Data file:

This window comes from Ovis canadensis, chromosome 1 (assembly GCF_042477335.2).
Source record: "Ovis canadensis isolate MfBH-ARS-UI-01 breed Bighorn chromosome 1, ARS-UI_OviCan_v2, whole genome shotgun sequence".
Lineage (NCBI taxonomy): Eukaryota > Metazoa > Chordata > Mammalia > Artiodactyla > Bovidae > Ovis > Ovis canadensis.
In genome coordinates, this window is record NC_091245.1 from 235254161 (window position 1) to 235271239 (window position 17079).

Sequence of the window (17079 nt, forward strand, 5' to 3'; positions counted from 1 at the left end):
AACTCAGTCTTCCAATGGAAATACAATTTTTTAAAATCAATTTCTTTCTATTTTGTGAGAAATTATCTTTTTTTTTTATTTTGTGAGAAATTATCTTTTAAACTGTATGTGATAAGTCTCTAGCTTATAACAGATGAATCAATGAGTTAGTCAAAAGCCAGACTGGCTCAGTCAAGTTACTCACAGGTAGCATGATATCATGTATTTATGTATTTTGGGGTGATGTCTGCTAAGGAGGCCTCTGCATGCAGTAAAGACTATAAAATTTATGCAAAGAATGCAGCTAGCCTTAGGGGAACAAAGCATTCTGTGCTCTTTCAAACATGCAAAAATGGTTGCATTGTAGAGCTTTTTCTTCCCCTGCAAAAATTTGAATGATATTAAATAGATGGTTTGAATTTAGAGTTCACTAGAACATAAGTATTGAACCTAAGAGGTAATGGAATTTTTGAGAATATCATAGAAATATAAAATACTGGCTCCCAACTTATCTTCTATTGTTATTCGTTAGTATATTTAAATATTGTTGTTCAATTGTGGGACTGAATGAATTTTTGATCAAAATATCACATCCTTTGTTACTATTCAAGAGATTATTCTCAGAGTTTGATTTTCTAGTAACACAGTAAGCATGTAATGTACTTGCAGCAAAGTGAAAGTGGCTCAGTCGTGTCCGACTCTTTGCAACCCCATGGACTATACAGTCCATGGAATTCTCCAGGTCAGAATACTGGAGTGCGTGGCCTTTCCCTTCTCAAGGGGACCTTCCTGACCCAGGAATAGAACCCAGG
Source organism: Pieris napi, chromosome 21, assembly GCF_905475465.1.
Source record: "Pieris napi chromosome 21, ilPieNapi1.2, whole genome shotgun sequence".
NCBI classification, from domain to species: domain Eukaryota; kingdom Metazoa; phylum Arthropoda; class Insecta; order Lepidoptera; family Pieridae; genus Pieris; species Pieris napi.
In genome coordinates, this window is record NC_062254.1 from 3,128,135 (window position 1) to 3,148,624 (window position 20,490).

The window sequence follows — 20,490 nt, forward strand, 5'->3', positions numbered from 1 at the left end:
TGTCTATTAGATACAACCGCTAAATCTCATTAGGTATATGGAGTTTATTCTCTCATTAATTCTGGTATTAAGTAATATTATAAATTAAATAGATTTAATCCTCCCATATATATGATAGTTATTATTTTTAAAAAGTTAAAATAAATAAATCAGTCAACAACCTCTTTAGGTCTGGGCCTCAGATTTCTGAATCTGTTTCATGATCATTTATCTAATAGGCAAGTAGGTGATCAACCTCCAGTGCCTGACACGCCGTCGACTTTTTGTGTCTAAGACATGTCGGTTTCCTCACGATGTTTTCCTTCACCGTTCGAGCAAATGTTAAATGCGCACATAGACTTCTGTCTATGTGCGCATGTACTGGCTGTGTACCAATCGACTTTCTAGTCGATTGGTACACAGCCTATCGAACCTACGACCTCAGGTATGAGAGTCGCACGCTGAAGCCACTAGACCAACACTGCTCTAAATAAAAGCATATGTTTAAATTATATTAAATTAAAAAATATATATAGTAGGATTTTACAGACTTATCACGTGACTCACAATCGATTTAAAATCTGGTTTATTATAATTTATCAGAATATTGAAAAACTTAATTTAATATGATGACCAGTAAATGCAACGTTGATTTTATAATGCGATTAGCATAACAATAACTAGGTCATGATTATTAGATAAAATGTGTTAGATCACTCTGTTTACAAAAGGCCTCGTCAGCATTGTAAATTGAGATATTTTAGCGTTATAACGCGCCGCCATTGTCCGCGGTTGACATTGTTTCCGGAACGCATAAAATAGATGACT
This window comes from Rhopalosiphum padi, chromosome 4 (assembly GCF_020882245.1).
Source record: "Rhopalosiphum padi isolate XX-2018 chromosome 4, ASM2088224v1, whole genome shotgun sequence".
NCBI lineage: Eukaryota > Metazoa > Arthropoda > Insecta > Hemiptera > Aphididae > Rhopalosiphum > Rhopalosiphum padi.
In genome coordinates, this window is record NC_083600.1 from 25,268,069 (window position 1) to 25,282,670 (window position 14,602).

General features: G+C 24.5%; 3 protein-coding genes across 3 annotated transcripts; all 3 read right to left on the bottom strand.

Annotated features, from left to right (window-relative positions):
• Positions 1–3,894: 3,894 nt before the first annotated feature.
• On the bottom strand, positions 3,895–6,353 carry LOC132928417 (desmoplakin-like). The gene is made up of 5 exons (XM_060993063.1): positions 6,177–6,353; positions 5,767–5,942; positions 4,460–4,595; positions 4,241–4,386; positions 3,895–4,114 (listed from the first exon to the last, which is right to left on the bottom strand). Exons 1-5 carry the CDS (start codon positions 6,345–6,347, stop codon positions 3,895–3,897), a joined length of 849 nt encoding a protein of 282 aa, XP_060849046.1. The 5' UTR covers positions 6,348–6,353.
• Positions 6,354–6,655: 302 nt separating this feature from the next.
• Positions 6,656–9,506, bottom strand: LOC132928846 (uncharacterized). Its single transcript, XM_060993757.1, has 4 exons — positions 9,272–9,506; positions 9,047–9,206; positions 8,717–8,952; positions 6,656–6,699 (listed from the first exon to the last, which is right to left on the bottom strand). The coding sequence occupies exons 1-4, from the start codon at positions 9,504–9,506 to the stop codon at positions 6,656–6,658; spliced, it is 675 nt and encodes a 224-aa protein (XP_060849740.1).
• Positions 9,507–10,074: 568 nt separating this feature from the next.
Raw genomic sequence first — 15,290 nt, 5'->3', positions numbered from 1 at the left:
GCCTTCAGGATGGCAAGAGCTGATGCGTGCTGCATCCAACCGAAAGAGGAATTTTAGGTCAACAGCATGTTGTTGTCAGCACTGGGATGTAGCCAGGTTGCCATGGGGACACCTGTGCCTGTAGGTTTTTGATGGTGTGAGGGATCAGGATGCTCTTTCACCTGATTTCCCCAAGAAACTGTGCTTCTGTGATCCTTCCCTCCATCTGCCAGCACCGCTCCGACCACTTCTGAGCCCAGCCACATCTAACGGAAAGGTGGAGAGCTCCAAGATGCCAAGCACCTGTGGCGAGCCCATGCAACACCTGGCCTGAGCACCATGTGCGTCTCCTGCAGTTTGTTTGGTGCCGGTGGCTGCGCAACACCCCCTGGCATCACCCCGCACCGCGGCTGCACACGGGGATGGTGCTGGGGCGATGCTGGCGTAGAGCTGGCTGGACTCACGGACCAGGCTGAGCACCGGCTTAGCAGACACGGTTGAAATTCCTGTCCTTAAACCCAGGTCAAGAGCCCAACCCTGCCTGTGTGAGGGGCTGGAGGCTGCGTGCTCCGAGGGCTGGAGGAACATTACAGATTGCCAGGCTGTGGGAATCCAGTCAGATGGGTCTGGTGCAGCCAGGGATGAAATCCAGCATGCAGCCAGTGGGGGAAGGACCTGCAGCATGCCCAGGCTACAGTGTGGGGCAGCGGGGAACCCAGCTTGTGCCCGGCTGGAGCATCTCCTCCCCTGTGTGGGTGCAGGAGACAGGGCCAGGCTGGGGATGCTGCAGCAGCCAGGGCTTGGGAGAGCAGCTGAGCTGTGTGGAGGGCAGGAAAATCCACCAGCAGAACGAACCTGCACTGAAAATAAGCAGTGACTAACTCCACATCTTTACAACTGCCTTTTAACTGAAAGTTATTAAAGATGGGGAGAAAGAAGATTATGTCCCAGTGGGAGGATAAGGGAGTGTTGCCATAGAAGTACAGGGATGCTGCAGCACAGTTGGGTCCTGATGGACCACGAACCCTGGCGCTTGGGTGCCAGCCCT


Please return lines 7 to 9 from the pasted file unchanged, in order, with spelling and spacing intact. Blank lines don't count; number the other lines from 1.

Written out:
Source organism: Pieris napi, chromosome 21, assembly GCF_905475465.1.
Source record: "Pieris napi chromosome 21, ilPieNapi1.2, whole genome shotgun sequence".
NCBI classification, from domain to species: domain Eukaryota; kingdom Metazoa; phylum Arthropoda; class Insecta; order Lepidoptera; family Pieridae; genus Pieris; species Pieris napi.